The award of a knighthood to the composer James MacMillan will have ruined last weekend for lots of unsavoury people: the Guardian arts desk, which decided he’d lost his mojo as soon as he turned his back on the left; Kirsty Wark, whose squawking is mimicked in MacMillan’s Scotch Bestiary; the SNP, which he detests; and, most of all, the Nats’ religious front organisation, the Scottish Catholic Bishops’ Conference.
OK, enough point-scoring. MacMillan has been honoured because he turns out glorious music. He’s also rare among living composers in having worked out an answer to the question raised when John Cage pushed sound to the point where nothing short of the soloist defecating on stage could shock audiences: ‘Where do we go from here?’
Lots of composers struggle with this. Minimalism was fun while it lasted, but when its creators tried to go mainstream they ran into trouble. Philip Glass’s Heroes Symphony is just Hollywood gloop with added chugging. Meanwhile, younger composers have also sought refuge in the past — which, for someone like Nico Muhly (b. 1981), is minimalism. How the heart sinks when, after two bold movements, the finale of his Cello Concerto turns into a cover version of John Adams’s The Chairman Dances.
Far worse are the impressionist tone poems that open concerts at the South Bank and the Barbican. Is it just me, or is this a speciality of composers from the Far East? I’m sick of hearing cod-Debussy with oriental seasoning provided by a pear-shaped Chinese lute. And don’t get me started on the disgusting cloying harmonies of Eric Whitacre and other neo-romantics...
But, as I say, the question of where to go is a tricky one. Looking backwards is fine; musical taxidermy isn’t. MacMillan has a strange genius for weaving textbook polyphony and raw folk music into his scores. Harrison Birtwistle, Oliver Knussen and, jumping a generation, Thomas Adès have their own clever ways of fusing past and present, though their styles are so personal that they could hardly be said to represent ‘the way forward’.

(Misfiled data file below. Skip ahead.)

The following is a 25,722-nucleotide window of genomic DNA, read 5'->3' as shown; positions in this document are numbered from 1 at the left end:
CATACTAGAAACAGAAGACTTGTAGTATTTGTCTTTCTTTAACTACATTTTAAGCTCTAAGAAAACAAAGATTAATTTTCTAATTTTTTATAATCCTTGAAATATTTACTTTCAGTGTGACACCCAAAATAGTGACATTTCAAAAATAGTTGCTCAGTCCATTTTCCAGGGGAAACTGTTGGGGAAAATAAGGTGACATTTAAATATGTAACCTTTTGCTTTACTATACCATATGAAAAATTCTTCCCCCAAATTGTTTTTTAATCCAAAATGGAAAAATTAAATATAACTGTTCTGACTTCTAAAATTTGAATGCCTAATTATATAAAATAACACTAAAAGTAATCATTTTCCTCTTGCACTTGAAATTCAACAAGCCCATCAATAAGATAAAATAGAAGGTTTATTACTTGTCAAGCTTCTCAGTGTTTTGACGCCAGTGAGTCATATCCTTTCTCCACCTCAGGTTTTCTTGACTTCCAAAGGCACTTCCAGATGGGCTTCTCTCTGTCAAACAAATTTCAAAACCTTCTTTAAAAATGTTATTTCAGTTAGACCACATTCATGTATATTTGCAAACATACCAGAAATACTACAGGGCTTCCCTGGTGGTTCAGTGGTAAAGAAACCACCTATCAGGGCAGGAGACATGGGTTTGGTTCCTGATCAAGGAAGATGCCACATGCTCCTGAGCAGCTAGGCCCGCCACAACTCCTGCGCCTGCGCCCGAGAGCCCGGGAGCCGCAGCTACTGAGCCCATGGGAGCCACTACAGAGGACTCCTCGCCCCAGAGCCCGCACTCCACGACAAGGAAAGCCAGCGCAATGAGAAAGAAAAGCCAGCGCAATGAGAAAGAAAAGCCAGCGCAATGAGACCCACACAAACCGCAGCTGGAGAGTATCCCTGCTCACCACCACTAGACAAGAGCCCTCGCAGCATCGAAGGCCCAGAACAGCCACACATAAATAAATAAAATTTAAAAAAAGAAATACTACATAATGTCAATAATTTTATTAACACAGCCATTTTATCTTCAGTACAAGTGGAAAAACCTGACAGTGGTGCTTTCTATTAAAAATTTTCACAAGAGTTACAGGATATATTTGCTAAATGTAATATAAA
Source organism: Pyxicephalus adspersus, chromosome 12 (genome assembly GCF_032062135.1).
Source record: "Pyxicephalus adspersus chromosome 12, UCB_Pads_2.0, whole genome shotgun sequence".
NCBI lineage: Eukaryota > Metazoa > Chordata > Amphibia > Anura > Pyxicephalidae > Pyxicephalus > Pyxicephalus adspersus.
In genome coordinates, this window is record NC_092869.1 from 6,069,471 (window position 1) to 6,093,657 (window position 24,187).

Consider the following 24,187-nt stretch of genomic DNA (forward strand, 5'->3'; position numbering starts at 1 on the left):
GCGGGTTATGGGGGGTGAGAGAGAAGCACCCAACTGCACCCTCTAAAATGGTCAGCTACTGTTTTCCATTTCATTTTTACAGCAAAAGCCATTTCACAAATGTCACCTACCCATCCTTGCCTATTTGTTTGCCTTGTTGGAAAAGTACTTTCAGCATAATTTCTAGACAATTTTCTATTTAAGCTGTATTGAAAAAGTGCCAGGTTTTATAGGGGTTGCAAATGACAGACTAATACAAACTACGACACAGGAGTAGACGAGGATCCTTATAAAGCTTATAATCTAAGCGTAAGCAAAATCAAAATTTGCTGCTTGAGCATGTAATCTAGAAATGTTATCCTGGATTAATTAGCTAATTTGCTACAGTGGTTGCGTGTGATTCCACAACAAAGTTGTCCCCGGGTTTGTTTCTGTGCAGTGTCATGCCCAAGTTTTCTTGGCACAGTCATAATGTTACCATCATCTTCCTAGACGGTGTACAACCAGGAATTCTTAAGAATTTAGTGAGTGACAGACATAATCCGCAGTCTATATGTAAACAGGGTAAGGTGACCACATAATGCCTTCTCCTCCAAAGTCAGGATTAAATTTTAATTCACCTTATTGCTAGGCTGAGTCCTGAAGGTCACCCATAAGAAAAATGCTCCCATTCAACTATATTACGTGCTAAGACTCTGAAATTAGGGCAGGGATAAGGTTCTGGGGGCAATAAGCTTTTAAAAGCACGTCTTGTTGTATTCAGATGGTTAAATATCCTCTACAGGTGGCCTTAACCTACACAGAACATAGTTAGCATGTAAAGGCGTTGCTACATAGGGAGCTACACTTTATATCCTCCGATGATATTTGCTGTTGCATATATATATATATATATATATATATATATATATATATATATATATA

What about the ultra-modernists who, in their 1960s heyday, insisted that only the avant-garde mattered? Now they are severely out of fashion; even Radio 3 no longer indulges them. I imagine them locked in a conservatoire attic somewhere, one of them rattling the door handle while the others tape the noise and call it Anomie XVII or whatever.
These ‘squeaky gate’ composers are easy to make fun of. Brian Ferneyhough, born in Coventry in 1943, is leader of the ‘new complexity’ movement, whose arguments can only really be understood if you’ve got a maths degree. Plus, he looks like one of those orange-shirted Open University lecturers from my childhood. One of his most celebrated works is called Time and Motion Study II. I used to make jokes about ‘Uncle Brian and his toe-tappin’ tunes’ — until I actually listened to some Ferneyhough. Flurries for chamber ensemble may be an atonal scramble, but it bursts with joie de vivre.
Ferneyhough’s friend Michael Finnissy (b. Tulse Hill, 1946) is another famously tough listen. Sure enough, his Second String Quartet begins with ferocious scrapings but then settles into one of the most beautiful slow passages since Beethoven’s ‘song of thanksgiving’ in his Quartet Op. 132.
Now I’ve been given a recent recording of Finnissy’s History of Photography in Sound. It’s for solo piano and lasts five-and-a-half hours. It thus belongs to one of classical music’s least-known genres, the piano epic. There are only a handful of them, ranging from the perfumed ramblings of Sorabji’s four-hour Opus clavicembalisticum to the five-hour November by the early minimalist Dennis Johnson, described as ‘glacially static’ by admirers. A friend says you have to hear November live to grasp its power, but admits that he went for a McDonald’s halfway through and didn’t think he missed much.
Finnissy’s History needs to be heard in its entirety — though I haven’t found the time to do so in one sitting. It receives a supremely virtuosic and delicate performance by Ian Pace, who also wrote the 100-page booklet that comes with the CDs. If you listen to the History cold, you may be entranced by the way it drifts in and out of tonality. But Pace’s essay tells you what’s going on: the interplay of negro spirituals and hymns from 18th-century Boston; ‘mediated allusions’ to Rameau and Gounod; ‘austere derivations’ from a mixture of Bruckner and Chabrier; canonic patterns borrowed from Bach and dotted rhythms from Gershwin. These allusions are subtle, not ‘quotes’ that stick out a mile. Blink, let alone go out for a burger, and you’ll miss them.
The result is, I think, the greatest piano work of the 21st century so far. Finnissy, supposedly an uncompromising modernist, shows us how to mine tradition without resorting to pastiche. Other works have achieved that, but The History of Photography in Sound creates a template for future composers. If there is such a thing as ‘the way forward’, this may be it.